Wow. I think that really defines "getting in character". But in all sincerity, I find it amazing. I couldn't begin to get that in touch with my characters, and I commend you for your ability.

Let's move on to your hero. What’s one thing about him that we wouldn’t necessarily learn in the book? A secret dream, an embarrassing habit, an episode from childhood.

ASHLEY: Heath in “Crazy In Love” doesn’t like the paranormal. He had a “crazy” aunt that was New Age and believed in the occult which annoyed him. He’s not big on family history or extended family.

To relax after a busy day at the office, he likes to crochet. He would die rather than let anyone know that. He also likes to sing in the car and the shower and wishes he was young enough to try out for American Idol.

Hee! A crocheting hero. Okay I will keep his secret quiet... Well maybe not so much now that it's public here, but you can be sure to let him know we won't embarrass him in public.

All heroes are unforgettable in one way or another. What’s one thing about your hero that makes your heart go pitter-pat?

ASHLEY: The way he loves and protects the heroine. How his heart melts when he looks at her or hears her voice.

If Heath doesn’t have a pet in your novel, what kind of pet would best suit his personality?

ASHLEY: A big dog like a Husky or big, floppy mutt would suit Heath.

Well as much as we love our heroes, no Romance is complete without the heroine. Tell us about yours. Everybody has flaws. Sometimes they are endearing, other times they are annoying. What is your heroine’s greatest fault?

ASHLEY: She has an extremely fertile imagination which sometimes gets her into trouble. She should write books.

Without giving away details that might spoil the story for those who have not read it, could you tell us the one strength your heroine provides to your hero?

ASHLEY: She keeps him guessing and is a mystery. She’s a lot of fun.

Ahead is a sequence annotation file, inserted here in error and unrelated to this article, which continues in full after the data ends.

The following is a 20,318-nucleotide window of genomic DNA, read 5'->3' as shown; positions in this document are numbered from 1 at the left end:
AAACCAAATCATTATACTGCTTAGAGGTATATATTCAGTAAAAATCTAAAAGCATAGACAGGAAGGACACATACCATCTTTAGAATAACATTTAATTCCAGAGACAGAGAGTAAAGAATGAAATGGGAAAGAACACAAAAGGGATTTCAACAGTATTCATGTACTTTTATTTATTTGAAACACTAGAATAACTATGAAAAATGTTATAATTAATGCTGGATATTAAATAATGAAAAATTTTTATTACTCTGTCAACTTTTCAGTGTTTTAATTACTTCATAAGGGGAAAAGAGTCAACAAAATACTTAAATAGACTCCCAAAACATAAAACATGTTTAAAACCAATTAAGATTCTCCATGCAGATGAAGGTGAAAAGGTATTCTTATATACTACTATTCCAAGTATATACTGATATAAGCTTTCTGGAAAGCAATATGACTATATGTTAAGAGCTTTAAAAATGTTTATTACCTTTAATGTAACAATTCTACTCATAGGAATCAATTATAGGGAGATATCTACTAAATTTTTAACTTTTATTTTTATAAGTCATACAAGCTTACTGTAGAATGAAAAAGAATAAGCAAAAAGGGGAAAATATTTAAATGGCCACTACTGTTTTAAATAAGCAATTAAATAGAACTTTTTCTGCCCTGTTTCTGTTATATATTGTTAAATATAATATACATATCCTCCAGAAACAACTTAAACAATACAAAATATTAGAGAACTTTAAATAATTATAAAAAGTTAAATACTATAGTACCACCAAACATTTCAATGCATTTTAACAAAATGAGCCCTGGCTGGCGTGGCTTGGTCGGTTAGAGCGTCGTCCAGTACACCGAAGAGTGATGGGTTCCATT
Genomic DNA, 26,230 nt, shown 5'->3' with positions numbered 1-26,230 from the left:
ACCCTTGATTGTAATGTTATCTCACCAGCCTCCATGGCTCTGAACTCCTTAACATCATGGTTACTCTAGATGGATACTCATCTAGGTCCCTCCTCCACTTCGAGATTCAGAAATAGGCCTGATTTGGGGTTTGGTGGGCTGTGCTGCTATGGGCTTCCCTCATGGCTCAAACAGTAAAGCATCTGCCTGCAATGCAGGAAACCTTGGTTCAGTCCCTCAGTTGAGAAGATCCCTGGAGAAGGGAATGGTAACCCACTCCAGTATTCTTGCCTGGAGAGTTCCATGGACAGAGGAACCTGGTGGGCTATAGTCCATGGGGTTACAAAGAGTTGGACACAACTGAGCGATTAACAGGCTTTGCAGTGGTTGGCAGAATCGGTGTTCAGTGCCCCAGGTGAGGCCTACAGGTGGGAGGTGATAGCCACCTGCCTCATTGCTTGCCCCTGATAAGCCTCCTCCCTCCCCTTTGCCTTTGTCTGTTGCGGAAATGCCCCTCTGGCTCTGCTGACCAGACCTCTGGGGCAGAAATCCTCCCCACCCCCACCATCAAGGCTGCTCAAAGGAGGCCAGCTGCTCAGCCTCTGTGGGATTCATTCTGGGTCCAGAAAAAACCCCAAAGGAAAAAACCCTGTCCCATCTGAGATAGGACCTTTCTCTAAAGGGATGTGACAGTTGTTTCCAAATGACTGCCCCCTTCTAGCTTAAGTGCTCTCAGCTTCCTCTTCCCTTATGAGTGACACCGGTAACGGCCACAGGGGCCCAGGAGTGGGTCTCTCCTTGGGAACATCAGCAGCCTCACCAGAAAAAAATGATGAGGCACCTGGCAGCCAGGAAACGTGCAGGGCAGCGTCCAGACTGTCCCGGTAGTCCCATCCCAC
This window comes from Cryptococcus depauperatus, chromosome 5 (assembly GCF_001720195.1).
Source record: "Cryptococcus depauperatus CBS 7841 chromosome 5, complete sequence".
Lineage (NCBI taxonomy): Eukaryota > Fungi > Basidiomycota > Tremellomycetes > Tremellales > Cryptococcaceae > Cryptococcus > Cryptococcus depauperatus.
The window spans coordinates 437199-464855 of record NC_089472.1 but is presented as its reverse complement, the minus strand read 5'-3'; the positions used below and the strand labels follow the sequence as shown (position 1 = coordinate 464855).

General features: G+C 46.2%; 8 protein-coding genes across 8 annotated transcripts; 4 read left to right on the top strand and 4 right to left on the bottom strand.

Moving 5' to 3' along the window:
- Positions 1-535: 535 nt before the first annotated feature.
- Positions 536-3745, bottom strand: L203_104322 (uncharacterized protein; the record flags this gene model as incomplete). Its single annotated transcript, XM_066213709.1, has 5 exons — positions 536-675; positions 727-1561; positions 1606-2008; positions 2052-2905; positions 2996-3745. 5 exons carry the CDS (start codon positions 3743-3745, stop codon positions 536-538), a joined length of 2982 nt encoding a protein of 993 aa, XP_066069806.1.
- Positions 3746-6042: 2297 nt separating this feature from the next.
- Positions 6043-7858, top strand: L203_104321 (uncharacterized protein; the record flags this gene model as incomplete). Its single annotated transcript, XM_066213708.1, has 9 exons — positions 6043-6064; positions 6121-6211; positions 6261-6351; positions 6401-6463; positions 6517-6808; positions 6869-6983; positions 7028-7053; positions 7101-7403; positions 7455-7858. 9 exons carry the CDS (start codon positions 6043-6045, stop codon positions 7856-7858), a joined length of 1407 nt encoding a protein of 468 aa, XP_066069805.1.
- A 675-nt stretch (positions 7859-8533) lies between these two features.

If your heroine was your daughter – what advice would you give her upon meeting your hero?

ASHLEY: Give him some slack. He works hard. Also baby him and lavish affection and attention on him. Be naughty with her man to keep him satisfied (and herself).

If we peek in on your hero and heroine’s lives ten years from now, can you give us a glimpse of what we’d see?

ASHLEY: They’ll be doing a lot of naughty, fun things to keep their marriage spiced up, such as making out at the drive-in, in their back yard pool under the moonlight. They’ll be much closer to their family members and have a child or two. Plus the big dog that would go so well with the hero.

I can definitely sense the heat here! Before we go on, let's share the wonderful cover and those super-sexy details.

The ghost of Kacey's crazy great-grandfather threatens her life but just might save her marriage.

When the ghost of Kacey's crazy great-grandfather mistakes her for her great-grandmother, he threatens to kill her for cheating on him. Meanwhile her husband, Heath, finds out she believes he's fallen out of love with her and he sets out to show her just how much he loves her. However, he fears she's crazy as she claims to see homicidal ghosts.

Although Kacey longs to save her marriage, she doesn't know if she can stay with a man who doesn't believe her and thinks she's insane.